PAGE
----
. It is more complex than the first one, but I tried to make it as readable as possible. Before trying it, make sure that you are using the same period_size and periods in JACK and asound.conf. I leave this alternative configuration as an example to learn from (you can see how to use various types in asound.conf, how to upmix mono to stereo, etc.).Configure JACK
Here is screenshot of my JACK settings
in qjackctl. Most important settings are "Realtime", "Input device" and "Output device". Everything else is just an example of working setup.Upgrade to better kernel
It is good idea to try to migrate to RT kernel (eventually vanilla kernel will include similar real-time support, but for foreseeable future you have to use patched kernel if you want acceptable audio latency with no artifacts, especially from audio input(s) ). To try RT kernel in Debian Testing or higher you need just run this command (I assume you need NVidia driver; if not, install whatever driver you need instead):sudo apt-get install linux-image-3.4-trunk-rt-amd64 linux-headers-3.4-trunk-rt-amd64 nvidia-kernel-dkms
If RT kernel works for you, feel free to skip the rest of this message. With RT kernel you can hear perfect low-latency sound. But unfortunately many NVidia cards do not work with RT kernels, and mine was one of them (GeForce GTX 295), so I couldn't use RT.Note: with vanilla kernel I encountered click-like artifacts few times per minute in both analog and digital inputs - this was unacceptable, so vanilla kernel did not work for my purpose. If it works for you and you are OK with relatively high audio latency (buffer) you have to tolerate to get acceptable sound, you obviously do not need to change your kernel.
NVidia driver in Debian already contains modifications to work with 3.4 RT kernel, you do not need to modify it, but unfortunately it may give you black screen instead of your graphical interface. In this case, you have to uninstall RT kernel and try something else, for example PF-kernel
. Author does not provide deb files, but links to somebody's site who does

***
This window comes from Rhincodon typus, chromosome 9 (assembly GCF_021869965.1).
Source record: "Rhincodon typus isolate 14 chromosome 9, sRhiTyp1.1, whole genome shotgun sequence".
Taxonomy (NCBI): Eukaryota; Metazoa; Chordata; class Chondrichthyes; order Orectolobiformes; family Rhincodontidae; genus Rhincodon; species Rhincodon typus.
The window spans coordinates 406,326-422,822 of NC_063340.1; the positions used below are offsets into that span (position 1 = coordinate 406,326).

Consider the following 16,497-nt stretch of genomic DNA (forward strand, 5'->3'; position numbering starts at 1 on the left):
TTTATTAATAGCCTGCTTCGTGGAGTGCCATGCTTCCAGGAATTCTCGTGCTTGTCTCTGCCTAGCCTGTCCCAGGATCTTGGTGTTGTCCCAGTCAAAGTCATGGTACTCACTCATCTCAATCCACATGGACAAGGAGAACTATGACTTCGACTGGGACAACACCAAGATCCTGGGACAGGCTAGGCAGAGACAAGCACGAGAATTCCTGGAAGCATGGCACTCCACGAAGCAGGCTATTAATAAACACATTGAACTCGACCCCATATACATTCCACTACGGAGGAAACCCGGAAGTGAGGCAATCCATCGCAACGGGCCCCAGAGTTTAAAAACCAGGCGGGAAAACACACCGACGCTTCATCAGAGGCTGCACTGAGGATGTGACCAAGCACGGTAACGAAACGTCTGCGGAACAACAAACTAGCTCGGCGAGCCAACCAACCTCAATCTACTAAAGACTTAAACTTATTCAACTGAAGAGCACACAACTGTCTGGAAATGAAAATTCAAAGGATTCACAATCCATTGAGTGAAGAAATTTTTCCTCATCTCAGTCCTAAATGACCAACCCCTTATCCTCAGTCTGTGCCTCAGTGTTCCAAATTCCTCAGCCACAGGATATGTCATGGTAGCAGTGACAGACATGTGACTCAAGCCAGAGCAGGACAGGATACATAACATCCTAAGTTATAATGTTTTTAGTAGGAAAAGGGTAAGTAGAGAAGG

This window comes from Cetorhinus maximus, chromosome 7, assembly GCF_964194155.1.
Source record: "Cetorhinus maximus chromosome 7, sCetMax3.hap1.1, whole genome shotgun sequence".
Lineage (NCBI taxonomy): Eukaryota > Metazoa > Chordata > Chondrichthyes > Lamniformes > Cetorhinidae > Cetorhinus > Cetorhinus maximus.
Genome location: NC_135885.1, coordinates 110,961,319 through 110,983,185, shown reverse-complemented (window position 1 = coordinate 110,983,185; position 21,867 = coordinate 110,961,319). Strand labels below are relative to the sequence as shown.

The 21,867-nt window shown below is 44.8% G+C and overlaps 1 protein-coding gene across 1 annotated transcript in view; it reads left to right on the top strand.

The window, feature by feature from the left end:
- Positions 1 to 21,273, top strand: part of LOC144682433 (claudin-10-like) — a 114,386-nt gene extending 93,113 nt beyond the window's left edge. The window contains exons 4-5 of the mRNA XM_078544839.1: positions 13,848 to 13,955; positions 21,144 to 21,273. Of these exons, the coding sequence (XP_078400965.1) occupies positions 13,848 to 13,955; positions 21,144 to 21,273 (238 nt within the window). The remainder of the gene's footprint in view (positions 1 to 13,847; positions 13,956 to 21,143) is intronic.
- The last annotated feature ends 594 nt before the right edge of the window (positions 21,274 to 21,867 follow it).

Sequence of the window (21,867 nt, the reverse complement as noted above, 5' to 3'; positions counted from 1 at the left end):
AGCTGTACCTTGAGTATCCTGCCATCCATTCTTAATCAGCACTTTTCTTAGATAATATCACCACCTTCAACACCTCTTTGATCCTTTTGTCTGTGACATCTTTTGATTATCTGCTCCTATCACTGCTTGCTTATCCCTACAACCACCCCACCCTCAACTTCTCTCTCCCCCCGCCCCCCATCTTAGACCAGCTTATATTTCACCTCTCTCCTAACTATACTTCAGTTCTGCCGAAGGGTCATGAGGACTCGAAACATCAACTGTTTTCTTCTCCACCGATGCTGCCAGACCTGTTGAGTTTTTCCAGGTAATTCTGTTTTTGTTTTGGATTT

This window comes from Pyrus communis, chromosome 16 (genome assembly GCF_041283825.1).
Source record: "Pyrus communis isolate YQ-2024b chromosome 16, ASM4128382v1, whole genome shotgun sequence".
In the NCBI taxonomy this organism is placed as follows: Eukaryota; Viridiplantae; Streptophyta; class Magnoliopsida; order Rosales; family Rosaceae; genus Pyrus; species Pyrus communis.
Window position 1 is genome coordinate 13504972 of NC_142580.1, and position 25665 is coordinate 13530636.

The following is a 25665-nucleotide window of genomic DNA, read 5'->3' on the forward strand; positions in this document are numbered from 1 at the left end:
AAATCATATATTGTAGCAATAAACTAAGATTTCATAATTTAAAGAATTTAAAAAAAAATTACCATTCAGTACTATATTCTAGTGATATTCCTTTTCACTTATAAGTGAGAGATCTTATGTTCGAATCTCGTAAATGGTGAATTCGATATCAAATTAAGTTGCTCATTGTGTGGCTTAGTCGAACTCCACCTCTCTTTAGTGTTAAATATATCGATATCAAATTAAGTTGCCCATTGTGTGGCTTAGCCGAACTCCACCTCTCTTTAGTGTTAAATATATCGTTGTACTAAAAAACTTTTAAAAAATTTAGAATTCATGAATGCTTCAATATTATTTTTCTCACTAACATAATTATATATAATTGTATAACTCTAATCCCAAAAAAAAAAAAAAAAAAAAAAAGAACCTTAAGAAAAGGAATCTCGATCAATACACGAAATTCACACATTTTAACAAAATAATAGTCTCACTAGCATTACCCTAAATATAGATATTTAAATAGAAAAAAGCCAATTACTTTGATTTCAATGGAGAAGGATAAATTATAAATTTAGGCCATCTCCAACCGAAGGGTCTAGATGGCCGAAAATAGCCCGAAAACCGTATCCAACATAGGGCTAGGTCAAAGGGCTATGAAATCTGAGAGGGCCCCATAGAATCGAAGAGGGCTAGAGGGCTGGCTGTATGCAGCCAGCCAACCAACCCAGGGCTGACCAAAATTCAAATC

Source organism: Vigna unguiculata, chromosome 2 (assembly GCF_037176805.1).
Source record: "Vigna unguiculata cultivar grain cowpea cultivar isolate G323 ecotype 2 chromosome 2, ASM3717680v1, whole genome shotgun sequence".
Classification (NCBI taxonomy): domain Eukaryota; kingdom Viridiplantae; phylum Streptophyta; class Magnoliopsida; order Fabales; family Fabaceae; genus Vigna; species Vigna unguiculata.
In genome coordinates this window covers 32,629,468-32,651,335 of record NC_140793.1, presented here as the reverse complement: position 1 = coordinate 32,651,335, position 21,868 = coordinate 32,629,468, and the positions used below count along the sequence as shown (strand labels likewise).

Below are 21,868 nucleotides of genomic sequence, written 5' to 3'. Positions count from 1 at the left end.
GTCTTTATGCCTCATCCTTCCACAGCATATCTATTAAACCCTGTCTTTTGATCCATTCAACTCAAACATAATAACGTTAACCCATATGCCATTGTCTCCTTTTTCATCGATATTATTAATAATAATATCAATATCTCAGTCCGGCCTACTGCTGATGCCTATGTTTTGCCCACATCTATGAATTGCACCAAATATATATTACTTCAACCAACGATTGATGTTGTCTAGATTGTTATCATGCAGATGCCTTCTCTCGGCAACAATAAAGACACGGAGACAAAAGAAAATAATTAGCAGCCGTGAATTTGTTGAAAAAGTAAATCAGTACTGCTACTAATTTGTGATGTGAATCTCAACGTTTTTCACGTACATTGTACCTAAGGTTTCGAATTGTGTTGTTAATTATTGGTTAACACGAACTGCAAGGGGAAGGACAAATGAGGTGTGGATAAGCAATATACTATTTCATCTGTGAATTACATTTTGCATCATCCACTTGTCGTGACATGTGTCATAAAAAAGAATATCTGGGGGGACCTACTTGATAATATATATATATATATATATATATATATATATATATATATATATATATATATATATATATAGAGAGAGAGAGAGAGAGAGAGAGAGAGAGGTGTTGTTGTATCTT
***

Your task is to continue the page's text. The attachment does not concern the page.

- this site written in non-English language, but whatever language it is, you do not need to understand it, just download deb files with pf kernel and its headers and install them with:sudo dpkg -i linux-*-pf*.deb
PF kernel contains BFS scheduler, and in my Xeon-based quad core workstation with 8 hardware threads (so the OS sees it as 8 CPUs) it reduced worse-case latencies of real-time processes (like JACK) from hundreds of milliseconds to few milliseconds (in my case less than 2ms). This is of course looks as very bad result if you compare with RT kernel (with worst-case latencies of real-time processes within 10-30 micro
seconds range) but MUCH better than vanilla kernel. Personally I use 128 buffer_size with 2 periods - that's ~5ms latency; in my case this is enough to prevent any artifacts in the sound after few hours of testing. With RT kernel even better results should be possible.Note: Yes, I know BFS is not the best scheduler, but it works much better then vanilla scheduler if you want low latency and RT kernel does not work for you. In case you want as small latencies as possible without RT kernel, there are improved BFS with O(1) complexity instead of O(n), and probably even better scheduler - RIFS. You can find them here if you up to compiling your own kernel. If you are, install kernel-package and read this howto.
Hope my experience will be useful to somebody.